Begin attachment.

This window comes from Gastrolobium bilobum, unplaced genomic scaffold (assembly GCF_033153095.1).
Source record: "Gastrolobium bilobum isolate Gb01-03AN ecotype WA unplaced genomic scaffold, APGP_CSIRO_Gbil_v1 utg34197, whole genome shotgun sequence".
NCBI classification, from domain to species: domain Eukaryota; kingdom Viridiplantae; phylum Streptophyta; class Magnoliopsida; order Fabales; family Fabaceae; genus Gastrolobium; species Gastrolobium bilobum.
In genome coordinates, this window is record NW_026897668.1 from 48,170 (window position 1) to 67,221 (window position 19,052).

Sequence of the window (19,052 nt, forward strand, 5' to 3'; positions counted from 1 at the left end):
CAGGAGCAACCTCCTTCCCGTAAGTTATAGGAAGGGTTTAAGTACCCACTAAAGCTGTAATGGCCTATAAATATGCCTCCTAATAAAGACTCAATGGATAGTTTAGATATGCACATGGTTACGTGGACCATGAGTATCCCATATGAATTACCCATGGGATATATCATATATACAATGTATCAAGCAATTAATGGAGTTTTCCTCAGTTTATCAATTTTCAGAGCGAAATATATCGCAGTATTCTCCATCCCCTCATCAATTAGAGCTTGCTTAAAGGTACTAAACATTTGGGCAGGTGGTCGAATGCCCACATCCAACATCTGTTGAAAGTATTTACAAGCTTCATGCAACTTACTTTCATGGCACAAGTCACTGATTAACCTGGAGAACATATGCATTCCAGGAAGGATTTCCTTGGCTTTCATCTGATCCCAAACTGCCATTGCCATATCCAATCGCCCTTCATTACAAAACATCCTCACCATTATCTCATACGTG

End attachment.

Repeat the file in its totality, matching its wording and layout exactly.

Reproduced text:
This window comes from Gastrolobium bilobum, unplaced genomic scaffold (assembly GCF_033153095.1).
Source record: "Gastrolobium bilobum isolate Gb01-03AN ecotype WA unplaced genomic scaffold, APGP_CSIRO_Gbil_v1 utg34197, whole genome shotgun sequence".
NCBI classification, from domain to species: domain Eukaryota; kingdom Viridiplantae; phylum Streptophyta; class Magnoliopsida; order Fabales; family Fabaceae; genus Gastrolobium; species Gastrolobium bilobum.
In genome coordinates, this window is record NW_026897668.1 from 48,170 (window position 1) to 67,221 (window position 19,052).

Sequence of the window (19,052 nt, forward strand, 5' to 3'; positions counted from 1 at the left end):
CAGGAGCAACCTCCTTCCCGTAAGTTATAGGAAGGGTTTAAGTACCCACTAAAGCTGTAATGGCCTATAAATATGCCTCCTAATAAAGACTCAATGGATAGTTTAGATATGCACATGGTTACGTGGACCATGAGTATCCCATATGAATTACCCATGGGATATATCATATATACAATGTATCAAGCAATTAATGGAGTTTTCCTCAGTTTATCAATTTTCAGAGCGAAATATATCGCAGTATTCTCCATCCCCTCATCAATTAGAGCTTGCTTAAAGGTACTAAACATTTGGGCAGGTGGTCGAATGCCCACATCCAACATCTGTTGAAAGTATTTACAAGCTTCATGCAACTTACTTTCATGGCACAAGTCACTGATTAACCTGGAGAACATATGCATTCCAGGAAGGATTTCCTTGGCTTTCATCTGATCCCAAACTGCCATTGCCATATCCAATCGCCCTTCATTACAAAACATCCTCACCATTATCTCATACGTG